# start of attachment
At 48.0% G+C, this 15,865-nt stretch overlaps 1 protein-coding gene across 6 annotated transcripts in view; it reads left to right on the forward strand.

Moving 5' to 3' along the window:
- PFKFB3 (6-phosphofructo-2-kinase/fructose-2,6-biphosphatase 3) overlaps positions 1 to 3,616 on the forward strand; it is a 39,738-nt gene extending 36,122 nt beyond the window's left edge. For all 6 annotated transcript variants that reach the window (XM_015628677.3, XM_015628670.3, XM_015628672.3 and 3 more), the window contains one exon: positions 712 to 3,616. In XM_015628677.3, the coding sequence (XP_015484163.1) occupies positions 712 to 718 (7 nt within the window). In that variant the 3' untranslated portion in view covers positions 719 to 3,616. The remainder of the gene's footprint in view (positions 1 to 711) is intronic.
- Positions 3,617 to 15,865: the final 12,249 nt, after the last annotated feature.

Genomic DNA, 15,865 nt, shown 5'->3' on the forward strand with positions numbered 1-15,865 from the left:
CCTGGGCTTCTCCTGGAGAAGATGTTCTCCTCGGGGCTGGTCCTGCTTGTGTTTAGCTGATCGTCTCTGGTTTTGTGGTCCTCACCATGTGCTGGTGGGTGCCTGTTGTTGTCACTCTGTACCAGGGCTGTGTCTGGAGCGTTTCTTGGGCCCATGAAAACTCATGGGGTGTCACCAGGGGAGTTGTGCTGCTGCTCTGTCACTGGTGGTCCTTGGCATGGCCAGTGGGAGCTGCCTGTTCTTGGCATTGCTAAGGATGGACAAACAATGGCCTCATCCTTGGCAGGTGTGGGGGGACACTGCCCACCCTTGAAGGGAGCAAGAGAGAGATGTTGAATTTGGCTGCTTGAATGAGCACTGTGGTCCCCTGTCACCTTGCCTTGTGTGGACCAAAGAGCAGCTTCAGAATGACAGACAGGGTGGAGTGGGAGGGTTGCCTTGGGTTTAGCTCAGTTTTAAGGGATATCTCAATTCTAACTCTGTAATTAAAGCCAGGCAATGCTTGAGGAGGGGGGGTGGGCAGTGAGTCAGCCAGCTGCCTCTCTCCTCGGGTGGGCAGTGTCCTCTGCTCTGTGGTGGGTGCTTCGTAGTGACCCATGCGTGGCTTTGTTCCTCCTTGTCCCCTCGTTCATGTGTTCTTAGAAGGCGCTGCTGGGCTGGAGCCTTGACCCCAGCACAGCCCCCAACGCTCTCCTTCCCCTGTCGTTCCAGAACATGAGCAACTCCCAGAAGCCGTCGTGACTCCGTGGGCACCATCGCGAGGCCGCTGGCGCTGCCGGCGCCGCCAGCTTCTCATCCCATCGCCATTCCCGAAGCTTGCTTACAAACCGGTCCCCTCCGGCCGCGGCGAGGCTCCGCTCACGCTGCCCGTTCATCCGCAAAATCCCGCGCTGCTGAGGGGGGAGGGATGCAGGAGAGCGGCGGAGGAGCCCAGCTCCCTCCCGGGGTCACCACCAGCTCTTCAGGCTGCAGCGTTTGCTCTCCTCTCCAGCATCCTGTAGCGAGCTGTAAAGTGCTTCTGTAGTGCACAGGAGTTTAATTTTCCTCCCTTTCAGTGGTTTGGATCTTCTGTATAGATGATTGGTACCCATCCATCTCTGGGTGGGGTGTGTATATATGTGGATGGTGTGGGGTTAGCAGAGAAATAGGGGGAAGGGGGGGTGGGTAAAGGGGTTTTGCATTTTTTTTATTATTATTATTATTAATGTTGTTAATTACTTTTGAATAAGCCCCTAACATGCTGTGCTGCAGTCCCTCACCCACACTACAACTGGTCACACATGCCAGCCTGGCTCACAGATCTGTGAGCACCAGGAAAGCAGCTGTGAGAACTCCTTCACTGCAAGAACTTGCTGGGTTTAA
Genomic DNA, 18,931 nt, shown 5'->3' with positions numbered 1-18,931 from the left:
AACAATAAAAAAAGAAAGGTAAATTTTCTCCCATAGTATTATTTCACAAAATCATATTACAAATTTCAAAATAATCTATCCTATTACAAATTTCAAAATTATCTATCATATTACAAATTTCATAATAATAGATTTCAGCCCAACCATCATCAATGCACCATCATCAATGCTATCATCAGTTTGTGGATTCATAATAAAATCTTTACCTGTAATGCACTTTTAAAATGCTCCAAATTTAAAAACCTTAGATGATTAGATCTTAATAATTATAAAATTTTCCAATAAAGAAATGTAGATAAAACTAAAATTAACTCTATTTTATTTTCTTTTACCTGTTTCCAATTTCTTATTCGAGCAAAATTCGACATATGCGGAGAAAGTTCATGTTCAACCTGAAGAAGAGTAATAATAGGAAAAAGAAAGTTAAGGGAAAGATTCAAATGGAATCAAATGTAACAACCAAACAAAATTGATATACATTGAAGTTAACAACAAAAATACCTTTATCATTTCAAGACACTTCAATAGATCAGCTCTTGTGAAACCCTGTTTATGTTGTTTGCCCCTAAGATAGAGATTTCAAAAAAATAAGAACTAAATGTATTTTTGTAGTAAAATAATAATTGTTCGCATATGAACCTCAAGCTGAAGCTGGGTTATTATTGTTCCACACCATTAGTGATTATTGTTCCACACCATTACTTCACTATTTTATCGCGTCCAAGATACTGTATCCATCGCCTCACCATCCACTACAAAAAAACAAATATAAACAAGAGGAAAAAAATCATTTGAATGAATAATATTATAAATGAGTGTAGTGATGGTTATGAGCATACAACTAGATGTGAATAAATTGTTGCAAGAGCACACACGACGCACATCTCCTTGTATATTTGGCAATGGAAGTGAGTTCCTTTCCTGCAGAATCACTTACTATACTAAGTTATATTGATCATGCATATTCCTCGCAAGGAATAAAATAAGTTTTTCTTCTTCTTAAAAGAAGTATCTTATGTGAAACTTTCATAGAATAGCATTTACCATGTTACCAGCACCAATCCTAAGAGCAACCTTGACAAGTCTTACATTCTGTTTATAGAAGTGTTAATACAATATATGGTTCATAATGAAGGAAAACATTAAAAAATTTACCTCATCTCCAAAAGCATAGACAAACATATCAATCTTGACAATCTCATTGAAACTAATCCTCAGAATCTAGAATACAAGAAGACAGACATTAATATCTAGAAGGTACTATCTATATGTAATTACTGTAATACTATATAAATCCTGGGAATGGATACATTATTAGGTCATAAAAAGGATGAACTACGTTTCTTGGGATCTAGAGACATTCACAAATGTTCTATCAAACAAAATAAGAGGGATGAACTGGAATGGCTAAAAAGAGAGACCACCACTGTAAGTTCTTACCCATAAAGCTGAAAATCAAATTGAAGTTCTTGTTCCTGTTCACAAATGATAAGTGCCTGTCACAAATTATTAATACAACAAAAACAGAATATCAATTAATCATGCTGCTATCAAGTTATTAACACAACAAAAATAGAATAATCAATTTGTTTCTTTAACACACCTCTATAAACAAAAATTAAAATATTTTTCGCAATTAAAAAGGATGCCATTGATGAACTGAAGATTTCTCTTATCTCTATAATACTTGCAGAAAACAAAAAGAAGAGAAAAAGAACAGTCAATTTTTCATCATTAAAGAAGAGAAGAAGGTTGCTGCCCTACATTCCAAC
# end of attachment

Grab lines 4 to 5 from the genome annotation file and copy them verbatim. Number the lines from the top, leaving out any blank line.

- Positions 3,617 to 15,865: the final 12,249 nt, after the last annotated feature.

Genomic DNA, 15,865 nt, shown 5'->3' on the forward strand with positions numbered 1-15,865 from the left: